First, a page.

The first Saturday of the month of December, a local community music organization hosts an “Annual Community Messiah Sing”. This year would have marked their 50th consecutive event.
I don’t make it every single year, although many in town never miss it. It takes up most an afternoon in the season where our sun rises late and sets early. Right around noon, people start to file into the downtown Congregational church located right on Main Street. We come from all walks of life. We run the gamut of vocal experience and talent, and there is not necessarily a balance of sopranos to altos to tenors to basses. But already inside and warming up, we choir members join incredible professional soloists, a trumpet player extraordinaire and a phenomally talented organist.
One energetic director leads us all, ready to guide us through the trickier entrances. No matter what happens, he is determined to keep a main downbeat that will bring us back together. After a warmup and a peek into a few of the spots he (rightfully) believes we might start to fall apart, we settle in and begin. With the first notes of the opening prelude, I always settle in, giving myself completely over to the next few hours of being transported into Handel’s genius.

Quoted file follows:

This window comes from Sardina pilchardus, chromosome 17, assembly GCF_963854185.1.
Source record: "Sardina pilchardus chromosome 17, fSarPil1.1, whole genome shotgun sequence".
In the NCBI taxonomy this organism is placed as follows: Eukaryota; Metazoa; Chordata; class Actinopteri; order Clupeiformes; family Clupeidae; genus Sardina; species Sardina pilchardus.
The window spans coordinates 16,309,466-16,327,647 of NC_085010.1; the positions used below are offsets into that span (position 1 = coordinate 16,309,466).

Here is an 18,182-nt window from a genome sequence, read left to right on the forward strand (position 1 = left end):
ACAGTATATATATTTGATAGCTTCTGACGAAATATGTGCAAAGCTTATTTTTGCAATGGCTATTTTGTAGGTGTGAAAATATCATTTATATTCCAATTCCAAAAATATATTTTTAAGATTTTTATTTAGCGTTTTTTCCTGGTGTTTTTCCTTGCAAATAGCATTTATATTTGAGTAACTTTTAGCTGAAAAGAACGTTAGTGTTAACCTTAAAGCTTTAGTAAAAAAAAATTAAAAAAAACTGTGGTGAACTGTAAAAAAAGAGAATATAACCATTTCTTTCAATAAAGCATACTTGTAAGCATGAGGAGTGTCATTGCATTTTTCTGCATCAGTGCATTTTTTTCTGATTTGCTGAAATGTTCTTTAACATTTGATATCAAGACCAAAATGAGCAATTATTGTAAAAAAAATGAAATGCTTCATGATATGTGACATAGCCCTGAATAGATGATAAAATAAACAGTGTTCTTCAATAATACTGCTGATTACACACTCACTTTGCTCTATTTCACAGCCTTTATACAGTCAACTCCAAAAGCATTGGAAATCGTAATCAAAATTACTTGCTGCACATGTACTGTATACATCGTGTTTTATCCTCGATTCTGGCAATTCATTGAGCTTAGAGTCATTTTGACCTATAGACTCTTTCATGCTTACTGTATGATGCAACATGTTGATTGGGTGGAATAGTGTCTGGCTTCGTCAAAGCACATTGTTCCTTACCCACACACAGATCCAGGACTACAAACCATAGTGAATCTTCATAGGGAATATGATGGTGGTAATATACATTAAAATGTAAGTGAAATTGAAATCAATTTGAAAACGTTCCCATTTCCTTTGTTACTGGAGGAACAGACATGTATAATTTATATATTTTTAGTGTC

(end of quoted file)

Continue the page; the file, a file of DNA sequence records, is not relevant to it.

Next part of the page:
Except this year, singing is out. Multiple household gatherings are out. Large groups are out.
In short, Messiah Sings are out.
As I write this, I am listening to the Mormon Tabernacle Choir’s version of Handel’s Messiah. It’s cold, dreary, raining/sleeting/snowing, but the Christmas lights just show up better on days like this.
The choir reaches the piece “And With His Stripes, We Are Healed.” I reach over and turn up the volume. When we sing the Messiah here, in the interests of time, we concentrate on the more Christmas portions. We don’t do this part.
It’s been years since I have heard the chord progressions in this piece—and it’s sublime. I remember now, how it feels like it just moves together, step by careful step, until it reaches its most perfect conclusion. I stop what I am doing and let the resolution of the ending hang there, demanding me to acknowledge once again how deeply and profoundly a piece of music can reach someone, centuries after it is written.
Suddenly–without even looking for it–today’s silver lining has appeared.
And I am at peace.